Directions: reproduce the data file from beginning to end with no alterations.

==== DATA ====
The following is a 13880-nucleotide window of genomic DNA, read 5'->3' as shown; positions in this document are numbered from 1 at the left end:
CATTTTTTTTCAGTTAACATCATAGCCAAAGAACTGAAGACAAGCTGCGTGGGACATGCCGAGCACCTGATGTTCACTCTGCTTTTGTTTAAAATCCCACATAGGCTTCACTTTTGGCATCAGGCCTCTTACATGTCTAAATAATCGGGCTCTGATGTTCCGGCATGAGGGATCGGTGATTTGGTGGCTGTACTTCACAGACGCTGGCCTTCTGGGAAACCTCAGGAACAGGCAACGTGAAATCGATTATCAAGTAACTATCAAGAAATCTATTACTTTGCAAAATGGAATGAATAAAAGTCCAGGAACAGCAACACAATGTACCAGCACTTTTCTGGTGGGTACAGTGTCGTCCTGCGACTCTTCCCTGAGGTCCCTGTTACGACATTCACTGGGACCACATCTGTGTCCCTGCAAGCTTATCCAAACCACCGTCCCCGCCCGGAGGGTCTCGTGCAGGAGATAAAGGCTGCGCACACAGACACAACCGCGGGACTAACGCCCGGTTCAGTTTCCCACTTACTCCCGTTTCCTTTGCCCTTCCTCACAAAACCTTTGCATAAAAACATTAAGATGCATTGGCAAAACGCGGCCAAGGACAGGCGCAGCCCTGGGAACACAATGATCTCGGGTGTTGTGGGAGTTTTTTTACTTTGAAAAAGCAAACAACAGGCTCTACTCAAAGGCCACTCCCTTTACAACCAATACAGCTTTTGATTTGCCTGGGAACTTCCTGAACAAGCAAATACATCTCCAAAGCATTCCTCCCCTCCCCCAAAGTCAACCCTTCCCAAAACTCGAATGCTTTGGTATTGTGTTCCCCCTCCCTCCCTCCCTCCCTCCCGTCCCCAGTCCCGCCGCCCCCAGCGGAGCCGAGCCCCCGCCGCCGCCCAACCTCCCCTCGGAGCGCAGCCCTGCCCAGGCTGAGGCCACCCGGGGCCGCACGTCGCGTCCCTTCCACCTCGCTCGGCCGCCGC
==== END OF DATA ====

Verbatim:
The following is a 13880-nucleotide window of genomic DNA, read 5'->3' as shown; positions in this document are numbered from 1 at the left end:
CATTTTTTTTCAGTTAACATCATAGCCAAAGAACTGAAGACAAGCTGCGTGGGACATGCCGAGCACCTGATGTTCACTCTGCTTTTGTTTAAAATCCCACATAGGCTTCACTTTTGGCATCAGGCCTCTTACATGTCTAAATAATCGGGCTCTGATGTTCCGGCATGAGGGATCGGTGATTTGGTGGCTGTACTTCACAGACGCTGGCCTTCTGGGAAACCTCAGGAACAGGCAACGTGAAATCGATTATCAAGTAACTATCAAGAAATCTATTACTTTGCAAAATGGAATGAATAAAAGTCCAGGAACAGCAACACAATGTACCAGCACTTTTCTGGTGGGTACAGTGTCGTCCTGCGACTCTTCCCTGAGGTCCCTGTTACGACATTCACTGGGACCACATCTGTGTCCCTGCAAGCTTATCCAAACCACCGTCCCCGCCCGGAGGGTCTCGTGCAGGAGATAAAGGCTGCGCACACAGACACAACCGCGGGACTAACGCCCGGTTCAGTTTCCCACTTACTCCCGTTTCCTTTGCCCTTCCTCACAAAACCTTTGCATAAAAACATTAAGATGCATTGGCAAAACGCGGCCAAGGACAGGCGCAGCCCTGGGAACACAATGATCTCGGGTGTTGTGGGAGTTTTTTTACTTTGAAAAAGCAAACAACAGGCTCTACTCAAAGGCCACTCCCTTTACAACCAATACAGCTTTTGATTTGCCTGGGAACTTCCTGAACAAGCAAATACATCTCCAAAGCATTCCTCCCCTCCCCCAAAGTCAACCCTTCCCAAAACTCGAATGCTTTGGTATTGTGTTCCCCCTCCCTCCCTCCCTCCCTCCCGTCCCCAGTCCCGCCGCCCCCAGCGGAGCCGAGCCCCCGCCGCCGCCCAACCTCCCCTCGGAGCGCAGCCCTGCCCAGGCTGAGGCCACCCGGGGCCGCACGTCGCGTCCCTTCCACCTCGCTCGGCCGCCGC